A: 

In order to best answer your question, we need some additional information.  Please call the Idaho Fish and Game Headquarters office at 208-334-3700.
Thank you.

answered 10/15/2015

Q: Transport of processed venison

My hunting partner and I will be hunting Whitetail deer out of Whitebird, ID. We desire to process or have the animals processed and transport back to Minnesota. Where can we obtain permits for the transport of processed venison harvested in Idaho?

A: 

Good Question.  Page 100 in the Big Game Regulations states:  The validated tag must remain attached to the carcass until the meat is processed and reaches the place of final storage and consumption.  So if you have the animal processed... keep the validated tag with the meat until you reach your home in Minnesota.  A reciept from the processor showing what was processed would also be good to have, but the tag is required.   Good Luck Hunting...

answered 10/15/2015

Q: Steelhead license

Can you print the confirmation email for the 3 day steelhead/salmon and is it valid if your license will not make it in the mail before you go on fishing trip?

A: 

You cannot fish for salmon or steelhead with a confirmation.   You are required to have the permit in hand as it must be notched if you harvest a fish.

answered 10/15/2015

Q: Tags not filled during Archery

If you purchase an Elk B Tag, and a Archery Permit does this limit you to hunt only archery season if you do not harvest an elk? I was told that this is not the case for a deer tag but I would like to be sure before I decide to shoot at anything. Also will I be limited to hunting with a bow because of this?

A: 

You may hunt the appropriate seasons for the tag you possess as listed in the current years big game rule booklets. For example if you purchase an Elk City B elk tag and an archery permit in 2015, you may participate in the early archery season and if you don't harvest in that season, you may participate in the any weapon season in October.
Please contact us at 208-334-3700 if you have additional questions.

answered 10/15/2015

Q: Blm property fenced

I have noticed that some BLM and other federal and state land is fenced, without any notice of no trespassing or no hunting. I have verified on fish & game hunting planer map and it is BLM, state or federal land.
So can one hunt on this property?

A: 

BLM, USFS and state managed lands are mostly accessible to the public.  Some lands such as parks, recreation areas near lakes, around buildings, campgrounds, compounds, etc. usually have a safety zone buffer.  If a piece of public land is not specifically posted with signs it is open to hunting.  Please use caution as always to make sure of your backdrop and safety of others when hunting on public or private land.  Also, just because a piece of land is open does not mean it is safe or responsible to hunt there.  Also, remember that firing a weapon from or across a road is also prohibited, and almost all federal and state agencies have some motorized vehicle travel restrictions.  If you have specific questions about a piece of land, you may wish to contact the agency that is responsible for that land and also obtain a travel plan map of the area from that agency.  Also, if you visit our hunt planner on the FG website, you can find more land ownership designations for your preferred hunting location.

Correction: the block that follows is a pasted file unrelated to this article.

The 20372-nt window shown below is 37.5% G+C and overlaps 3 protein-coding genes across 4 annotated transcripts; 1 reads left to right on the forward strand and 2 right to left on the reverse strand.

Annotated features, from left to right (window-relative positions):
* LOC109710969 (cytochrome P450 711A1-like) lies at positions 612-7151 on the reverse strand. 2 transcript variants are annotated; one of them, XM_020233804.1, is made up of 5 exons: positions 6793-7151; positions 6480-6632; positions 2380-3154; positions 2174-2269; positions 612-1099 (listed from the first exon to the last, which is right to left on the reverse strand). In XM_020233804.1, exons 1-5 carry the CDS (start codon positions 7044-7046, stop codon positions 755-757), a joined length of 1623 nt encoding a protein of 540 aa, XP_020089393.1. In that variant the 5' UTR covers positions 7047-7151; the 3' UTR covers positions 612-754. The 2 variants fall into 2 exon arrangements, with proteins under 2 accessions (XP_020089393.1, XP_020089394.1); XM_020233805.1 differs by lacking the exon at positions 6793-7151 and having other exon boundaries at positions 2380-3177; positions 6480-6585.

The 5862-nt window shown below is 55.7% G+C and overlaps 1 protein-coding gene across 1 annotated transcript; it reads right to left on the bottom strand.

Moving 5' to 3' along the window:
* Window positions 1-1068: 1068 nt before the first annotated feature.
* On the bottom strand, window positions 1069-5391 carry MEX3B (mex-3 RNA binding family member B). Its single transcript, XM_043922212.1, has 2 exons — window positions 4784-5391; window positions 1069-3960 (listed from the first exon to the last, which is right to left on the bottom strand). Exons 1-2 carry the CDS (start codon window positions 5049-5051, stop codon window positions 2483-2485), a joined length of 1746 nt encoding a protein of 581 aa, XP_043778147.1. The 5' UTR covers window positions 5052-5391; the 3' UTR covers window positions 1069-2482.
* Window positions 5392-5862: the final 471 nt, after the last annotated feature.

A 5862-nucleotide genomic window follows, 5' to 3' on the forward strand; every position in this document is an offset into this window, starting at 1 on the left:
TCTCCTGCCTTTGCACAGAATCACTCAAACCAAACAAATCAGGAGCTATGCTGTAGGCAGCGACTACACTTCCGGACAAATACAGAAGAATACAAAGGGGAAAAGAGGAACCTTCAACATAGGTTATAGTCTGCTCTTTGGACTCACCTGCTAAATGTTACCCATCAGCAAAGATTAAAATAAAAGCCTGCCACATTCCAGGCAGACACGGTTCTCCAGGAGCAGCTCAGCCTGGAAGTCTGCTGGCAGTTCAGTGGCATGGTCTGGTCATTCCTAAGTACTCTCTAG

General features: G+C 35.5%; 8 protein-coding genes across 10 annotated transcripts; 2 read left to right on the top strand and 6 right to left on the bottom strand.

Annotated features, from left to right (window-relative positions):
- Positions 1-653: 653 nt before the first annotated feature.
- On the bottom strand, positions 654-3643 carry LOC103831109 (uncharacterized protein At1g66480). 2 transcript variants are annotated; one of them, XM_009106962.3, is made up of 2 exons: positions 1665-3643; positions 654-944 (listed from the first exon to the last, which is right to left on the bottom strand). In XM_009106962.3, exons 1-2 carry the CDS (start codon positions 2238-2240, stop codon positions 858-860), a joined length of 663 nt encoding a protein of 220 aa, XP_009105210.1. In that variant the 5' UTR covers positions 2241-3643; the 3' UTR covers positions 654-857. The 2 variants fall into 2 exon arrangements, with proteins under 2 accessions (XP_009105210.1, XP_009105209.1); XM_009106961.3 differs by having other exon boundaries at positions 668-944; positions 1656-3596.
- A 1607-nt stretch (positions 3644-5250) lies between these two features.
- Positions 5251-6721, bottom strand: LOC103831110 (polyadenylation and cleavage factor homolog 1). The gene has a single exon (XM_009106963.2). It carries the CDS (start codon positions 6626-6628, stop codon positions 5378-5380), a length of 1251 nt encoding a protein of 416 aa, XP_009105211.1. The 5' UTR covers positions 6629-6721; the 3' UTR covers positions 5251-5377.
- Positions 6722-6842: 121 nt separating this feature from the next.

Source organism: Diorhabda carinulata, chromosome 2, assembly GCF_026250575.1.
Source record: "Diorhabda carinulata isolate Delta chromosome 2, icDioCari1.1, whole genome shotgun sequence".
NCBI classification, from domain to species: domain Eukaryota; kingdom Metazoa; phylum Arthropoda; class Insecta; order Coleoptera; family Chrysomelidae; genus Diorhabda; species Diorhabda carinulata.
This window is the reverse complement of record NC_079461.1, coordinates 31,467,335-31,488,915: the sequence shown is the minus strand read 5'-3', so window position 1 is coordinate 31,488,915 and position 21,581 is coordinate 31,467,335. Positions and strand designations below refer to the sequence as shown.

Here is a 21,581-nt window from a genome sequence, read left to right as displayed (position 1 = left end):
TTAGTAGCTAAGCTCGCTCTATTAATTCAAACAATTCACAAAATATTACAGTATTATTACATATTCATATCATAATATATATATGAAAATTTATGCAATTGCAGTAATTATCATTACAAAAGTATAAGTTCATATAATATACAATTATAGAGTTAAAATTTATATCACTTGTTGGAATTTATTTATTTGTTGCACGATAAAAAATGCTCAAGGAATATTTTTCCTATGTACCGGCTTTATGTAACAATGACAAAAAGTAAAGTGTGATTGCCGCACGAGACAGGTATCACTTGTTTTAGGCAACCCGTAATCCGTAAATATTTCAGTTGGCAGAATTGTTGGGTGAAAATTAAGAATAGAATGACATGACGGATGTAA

answered 10/15/2015

Q: Elk Concentration Bannock Zone

I am looking to purchase a general season antlerless elk tag in one of the units of the Bannock Zone. I am interested mainly in units 70, 73 and 73A. I am trying to figure out an area to hunt them where the concentrations are higher. I am only familiar with 73A in Bull Canyon but have not seen many elk in that area. Do you have any suggestions on areas to hunt to increase chances of harvesting an elk? Some of these areas are high in private property and I would like to find public land in the area to hunt and have a chance at success. Thank you for your time.

A: 

Elk populations in the Bannock Zone have a patchy somewhat unpredictiable distribution.  We have not had many reports of depredation concerns in this zone this summer/fall, so you may have some success concentrating efforts in higher elevation areas, such as Bannock Peak, Scout Mountain, Kinnport Peak and Elkhorn Mountain.

answered 10/14/2015